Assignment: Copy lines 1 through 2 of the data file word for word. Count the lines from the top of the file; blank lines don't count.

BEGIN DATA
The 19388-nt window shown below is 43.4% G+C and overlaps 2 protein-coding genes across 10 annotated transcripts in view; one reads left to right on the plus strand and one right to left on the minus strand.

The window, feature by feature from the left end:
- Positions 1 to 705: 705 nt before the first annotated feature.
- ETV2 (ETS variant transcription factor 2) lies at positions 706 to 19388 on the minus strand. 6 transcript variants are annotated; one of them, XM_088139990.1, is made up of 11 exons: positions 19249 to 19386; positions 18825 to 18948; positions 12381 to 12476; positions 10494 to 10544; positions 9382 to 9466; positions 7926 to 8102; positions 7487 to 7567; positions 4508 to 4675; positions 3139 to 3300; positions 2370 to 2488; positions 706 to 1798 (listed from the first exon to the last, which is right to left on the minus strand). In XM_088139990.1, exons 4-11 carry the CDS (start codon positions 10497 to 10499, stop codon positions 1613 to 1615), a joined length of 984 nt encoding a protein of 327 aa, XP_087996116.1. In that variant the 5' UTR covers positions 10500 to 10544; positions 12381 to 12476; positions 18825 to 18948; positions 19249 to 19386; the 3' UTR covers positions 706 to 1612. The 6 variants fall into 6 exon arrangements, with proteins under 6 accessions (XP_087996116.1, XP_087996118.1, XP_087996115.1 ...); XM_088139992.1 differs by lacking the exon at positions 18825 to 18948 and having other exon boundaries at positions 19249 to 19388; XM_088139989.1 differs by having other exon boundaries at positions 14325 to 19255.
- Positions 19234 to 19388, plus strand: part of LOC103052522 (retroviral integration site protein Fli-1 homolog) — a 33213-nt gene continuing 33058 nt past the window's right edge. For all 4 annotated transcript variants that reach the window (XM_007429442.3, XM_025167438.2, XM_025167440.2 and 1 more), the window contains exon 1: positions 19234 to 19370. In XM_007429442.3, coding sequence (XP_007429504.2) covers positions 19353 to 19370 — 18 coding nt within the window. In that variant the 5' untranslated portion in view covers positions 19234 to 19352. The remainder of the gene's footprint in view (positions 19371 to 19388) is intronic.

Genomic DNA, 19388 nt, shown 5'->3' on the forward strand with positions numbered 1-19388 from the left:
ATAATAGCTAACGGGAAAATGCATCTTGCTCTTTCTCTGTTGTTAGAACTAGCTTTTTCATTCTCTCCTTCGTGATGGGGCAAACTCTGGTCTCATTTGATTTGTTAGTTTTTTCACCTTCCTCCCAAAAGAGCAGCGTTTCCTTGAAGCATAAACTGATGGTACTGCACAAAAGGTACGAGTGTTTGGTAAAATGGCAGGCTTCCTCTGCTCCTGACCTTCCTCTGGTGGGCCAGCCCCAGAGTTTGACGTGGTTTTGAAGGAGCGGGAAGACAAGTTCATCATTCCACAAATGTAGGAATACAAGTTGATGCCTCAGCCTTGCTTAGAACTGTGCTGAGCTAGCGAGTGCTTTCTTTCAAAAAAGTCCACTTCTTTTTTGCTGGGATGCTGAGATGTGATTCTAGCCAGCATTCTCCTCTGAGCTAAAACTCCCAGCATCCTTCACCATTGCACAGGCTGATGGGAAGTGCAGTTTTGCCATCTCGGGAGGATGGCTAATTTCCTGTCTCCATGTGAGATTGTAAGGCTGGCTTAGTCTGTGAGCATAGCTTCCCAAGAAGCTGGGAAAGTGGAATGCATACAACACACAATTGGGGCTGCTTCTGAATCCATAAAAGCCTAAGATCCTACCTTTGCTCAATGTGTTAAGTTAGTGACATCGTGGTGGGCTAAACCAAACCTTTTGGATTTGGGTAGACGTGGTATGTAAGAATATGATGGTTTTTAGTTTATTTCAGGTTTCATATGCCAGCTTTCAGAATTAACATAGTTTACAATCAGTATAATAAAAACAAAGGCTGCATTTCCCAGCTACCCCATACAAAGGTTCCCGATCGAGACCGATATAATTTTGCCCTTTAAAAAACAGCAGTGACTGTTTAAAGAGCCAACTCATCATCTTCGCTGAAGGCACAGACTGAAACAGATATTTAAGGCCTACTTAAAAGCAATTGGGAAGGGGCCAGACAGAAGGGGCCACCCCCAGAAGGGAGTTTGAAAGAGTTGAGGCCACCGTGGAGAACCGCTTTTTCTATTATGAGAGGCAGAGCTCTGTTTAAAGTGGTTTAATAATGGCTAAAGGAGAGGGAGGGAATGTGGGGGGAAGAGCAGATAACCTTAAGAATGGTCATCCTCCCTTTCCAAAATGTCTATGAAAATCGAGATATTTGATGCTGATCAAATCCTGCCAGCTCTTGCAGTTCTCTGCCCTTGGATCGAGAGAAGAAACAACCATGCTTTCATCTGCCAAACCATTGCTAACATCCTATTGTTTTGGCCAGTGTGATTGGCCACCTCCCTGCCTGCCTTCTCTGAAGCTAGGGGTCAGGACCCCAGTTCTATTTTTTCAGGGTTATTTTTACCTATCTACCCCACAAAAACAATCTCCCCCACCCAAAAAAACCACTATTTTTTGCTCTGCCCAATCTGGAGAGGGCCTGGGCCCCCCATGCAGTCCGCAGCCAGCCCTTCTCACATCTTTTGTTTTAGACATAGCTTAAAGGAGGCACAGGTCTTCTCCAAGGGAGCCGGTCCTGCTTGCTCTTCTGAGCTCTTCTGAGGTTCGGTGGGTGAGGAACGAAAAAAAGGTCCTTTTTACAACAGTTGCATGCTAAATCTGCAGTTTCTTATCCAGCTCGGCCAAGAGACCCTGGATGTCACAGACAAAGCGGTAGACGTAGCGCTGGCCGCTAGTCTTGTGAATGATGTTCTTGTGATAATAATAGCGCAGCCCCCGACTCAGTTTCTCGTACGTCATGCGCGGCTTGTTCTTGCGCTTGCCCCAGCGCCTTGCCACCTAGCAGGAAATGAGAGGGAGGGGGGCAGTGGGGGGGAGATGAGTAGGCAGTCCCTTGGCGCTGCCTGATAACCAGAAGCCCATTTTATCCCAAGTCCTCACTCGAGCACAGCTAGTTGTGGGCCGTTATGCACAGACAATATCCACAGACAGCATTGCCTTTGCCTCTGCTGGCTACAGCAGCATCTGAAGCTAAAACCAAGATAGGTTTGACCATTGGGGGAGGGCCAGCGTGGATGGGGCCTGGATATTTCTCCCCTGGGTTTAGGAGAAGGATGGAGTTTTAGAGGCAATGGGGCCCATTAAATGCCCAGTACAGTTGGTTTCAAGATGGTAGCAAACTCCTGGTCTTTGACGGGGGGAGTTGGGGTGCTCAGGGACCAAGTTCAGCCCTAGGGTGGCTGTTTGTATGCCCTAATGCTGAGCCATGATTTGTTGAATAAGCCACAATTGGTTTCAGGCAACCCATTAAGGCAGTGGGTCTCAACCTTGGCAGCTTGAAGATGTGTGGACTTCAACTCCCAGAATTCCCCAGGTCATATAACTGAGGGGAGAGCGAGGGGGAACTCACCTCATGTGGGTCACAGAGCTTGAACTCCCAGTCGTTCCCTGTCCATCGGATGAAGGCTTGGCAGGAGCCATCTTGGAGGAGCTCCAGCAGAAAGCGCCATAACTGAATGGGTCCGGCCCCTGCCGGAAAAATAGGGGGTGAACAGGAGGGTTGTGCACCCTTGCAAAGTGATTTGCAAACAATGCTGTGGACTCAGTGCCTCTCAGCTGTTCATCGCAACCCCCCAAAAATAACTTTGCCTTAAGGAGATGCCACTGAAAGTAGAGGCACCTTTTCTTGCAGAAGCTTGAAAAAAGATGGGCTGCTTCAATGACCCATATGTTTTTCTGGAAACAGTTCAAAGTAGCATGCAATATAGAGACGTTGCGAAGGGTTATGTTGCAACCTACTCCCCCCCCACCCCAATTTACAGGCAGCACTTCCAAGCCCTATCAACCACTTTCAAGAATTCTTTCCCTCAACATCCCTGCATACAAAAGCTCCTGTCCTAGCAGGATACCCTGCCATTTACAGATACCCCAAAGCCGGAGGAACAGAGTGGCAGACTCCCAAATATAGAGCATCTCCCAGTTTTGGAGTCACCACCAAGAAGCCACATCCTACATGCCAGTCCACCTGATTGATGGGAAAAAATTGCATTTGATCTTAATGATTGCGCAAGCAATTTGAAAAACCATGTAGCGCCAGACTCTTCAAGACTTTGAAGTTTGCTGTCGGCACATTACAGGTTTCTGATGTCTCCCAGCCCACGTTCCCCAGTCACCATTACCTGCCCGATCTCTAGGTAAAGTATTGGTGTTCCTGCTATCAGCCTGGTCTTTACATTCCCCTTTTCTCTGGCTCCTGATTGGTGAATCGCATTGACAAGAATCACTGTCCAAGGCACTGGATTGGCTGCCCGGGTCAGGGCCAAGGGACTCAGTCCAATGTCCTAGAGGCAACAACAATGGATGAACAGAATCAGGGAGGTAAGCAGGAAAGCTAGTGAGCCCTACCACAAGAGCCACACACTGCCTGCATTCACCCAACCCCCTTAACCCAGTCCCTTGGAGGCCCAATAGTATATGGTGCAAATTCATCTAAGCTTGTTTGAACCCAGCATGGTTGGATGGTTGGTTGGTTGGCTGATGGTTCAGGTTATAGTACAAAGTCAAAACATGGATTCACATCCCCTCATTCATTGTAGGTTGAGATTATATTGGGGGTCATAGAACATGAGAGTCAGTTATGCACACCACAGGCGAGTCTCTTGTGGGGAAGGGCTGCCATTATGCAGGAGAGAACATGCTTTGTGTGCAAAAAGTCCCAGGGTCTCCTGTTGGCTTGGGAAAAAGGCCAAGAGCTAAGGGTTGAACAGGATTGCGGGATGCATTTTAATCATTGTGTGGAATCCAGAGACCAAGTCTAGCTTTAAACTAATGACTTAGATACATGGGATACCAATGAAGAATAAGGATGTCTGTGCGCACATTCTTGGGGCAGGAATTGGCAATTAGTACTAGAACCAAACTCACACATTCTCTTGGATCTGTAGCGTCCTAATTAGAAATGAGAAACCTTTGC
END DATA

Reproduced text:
The 19388-nt window shown below is 43.4% G+C and overlaps 2 protein-coding genes across 10 annotated transcripts in view; one reads left to right on the plus strand and one right to left on the minus strand.

The window, feature by feature from the left end: